Billions of pounds in taxpayers’ money have been wasted as the Department of Defense continually fails to learn from its mistakes, the House of Commons spending watchdog said.
The Public Accounts Committee (PAC) has published a very critical report accusing the ministry of having a “broken” system for procuring military equipment.
The bipartisan committee said in a report released on Wednesday it was “extremely disappointed and frustrated with the continuing poor record” of the Defense Department’s procurement.
In the face of “billions of dollars wasted in taxpayers’ money,” MPs urged the Treasury and Cabinet Office to review the Department of Defense’s model of equipment delivery.
“The department’s system of providing critical equipment has broken and is continually wasting taxpayers’ money,” they wrote.
The PAC warned that the department “is continually failing to learn from its mistakes” because it has “overlooked many expensive failures”.
They called for further “disasters” such as the troubled £ 5.5 billion Ajax tank program to be avoided through greater openness earlier in the procurement process.
MEPs, however, said they were not convinced that the Ministry of Defense was “sufficiently serious” during the evidence in front of the committee or could quickly bring about the necessary “radical leap in performance”.
They also said witnesses did not give them assurances that they would “not just throw good money after bad.”
And the committee said it was “deeply concerned about the inability or unwillingness of the department’s witnesses to answer basic questions.”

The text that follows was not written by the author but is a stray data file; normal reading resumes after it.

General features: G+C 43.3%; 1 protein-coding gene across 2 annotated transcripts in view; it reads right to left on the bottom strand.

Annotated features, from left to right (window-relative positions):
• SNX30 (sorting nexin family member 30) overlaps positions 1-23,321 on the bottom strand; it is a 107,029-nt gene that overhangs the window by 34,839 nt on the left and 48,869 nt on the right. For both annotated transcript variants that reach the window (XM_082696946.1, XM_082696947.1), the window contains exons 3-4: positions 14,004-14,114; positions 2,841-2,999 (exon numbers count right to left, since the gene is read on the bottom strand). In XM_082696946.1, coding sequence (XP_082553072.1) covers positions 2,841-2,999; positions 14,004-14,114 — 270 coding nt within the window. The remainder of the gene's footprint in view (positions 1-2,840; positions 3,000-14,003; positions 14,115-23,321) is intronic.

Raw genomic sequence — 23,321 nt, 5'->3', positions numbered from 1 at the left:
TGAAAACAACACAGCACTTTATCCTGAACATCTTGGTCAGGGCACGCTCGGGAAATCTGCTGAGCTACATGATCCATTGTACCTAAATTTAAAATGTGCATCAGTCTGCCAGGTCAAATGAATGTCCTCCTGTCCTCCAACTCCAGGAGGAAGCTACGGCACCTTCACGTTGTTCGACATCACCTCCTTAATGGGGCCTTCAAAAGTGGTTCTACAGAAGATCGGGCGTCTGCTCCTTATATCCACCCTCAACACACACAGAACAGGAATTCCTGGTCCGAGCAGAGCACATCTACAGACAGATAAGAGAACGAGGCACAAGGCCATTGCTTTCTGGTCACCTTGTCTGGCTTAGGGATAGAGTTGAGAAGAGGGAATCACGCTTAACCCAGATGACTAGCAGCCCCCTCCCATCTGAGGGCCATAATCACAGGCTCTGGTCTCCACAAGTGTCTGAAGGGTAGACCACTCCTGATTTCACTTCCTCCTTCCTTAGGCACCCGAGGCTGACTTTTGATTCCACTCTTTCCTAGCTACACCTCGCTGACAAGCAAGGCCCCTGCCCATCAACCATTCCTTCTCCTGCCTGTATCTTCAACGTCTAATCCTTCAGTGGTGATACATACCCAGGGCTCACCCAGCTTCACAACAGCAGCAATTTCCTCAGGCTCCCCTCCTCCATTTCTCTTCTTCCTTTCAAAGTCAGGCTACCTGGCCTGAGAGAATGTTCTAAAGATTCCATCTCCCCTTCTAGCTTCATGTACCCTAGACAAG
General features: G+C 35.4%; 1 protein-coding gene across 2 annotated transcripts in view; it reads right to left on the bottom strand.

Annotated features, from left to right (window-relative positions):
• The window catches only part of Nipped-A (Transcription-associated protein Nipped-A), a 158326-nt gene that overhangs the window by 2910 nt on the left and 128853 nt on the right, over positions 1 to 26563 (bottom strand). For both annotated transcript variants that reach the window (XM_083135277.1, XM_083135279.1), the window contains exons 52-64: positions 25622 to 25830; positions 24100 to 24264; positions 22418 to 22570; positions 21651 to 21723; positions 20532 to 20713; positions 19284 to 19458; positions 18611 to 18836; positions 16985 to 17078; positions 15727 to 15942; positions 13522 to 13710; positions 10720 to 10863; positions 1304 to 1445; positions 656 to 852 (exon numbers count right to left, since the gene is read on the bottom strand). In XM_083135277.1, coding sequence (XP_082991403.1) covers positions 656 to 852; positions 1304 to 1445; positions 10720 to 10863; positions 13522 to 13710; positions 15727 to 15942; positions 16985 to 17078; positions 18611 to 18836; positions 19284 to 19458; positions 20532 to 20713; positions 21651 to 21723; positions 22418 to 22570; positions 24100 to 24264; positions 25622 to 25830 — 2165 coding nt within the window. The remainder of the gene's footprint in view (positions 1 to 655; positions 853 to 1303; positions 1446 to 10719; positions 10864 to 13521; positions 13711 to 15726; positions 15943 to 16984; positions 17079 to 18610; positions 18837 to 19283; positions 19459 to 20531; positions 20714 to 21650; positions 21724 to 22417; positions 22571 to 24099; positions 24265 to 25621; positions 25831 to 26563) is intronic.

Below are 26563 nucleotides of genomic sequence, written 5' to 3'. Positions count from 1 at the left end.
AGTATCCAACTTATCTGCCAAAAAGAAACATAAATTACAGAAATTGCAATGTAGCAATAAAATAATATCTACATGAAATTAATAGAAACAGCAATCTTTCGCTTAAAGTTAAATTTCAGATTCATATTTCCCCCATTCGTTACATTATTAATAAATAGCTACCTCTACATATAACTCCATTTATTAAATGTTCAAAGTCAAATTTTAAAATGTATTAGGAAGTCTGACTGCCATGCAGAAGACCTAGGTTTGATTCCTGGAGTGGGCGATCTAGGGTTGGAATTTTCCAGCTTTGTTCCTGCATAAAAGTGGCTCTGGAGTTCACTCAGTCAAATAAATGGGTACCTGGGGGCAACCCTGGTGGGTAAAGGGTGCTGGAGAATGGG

PAC Chairwoman Dame Meg Hillier said: “Despite years of official inquiries and recommendations and promises of learning and change, we have still not heard from the Department of Defense to reassure our greatest concern, which is now the lauded and vast improvement over the last Year is The department’s budget is not simply used to fill financial gaps in their programs. It seems that no matter who we ask across the ministry, regardless of their particular responsibilities, they all point to the same additional funding as a solution to their problems.
“The Department of Defense management seems to have calculated that, at the expense of a few uncomfortable hours in front of a special committee, they can get away with leaving one of the greatest financial gaps in the budget of any government department, not just for the moment,” but year after year . This committee is determined that this situation cannot and will not continue. “
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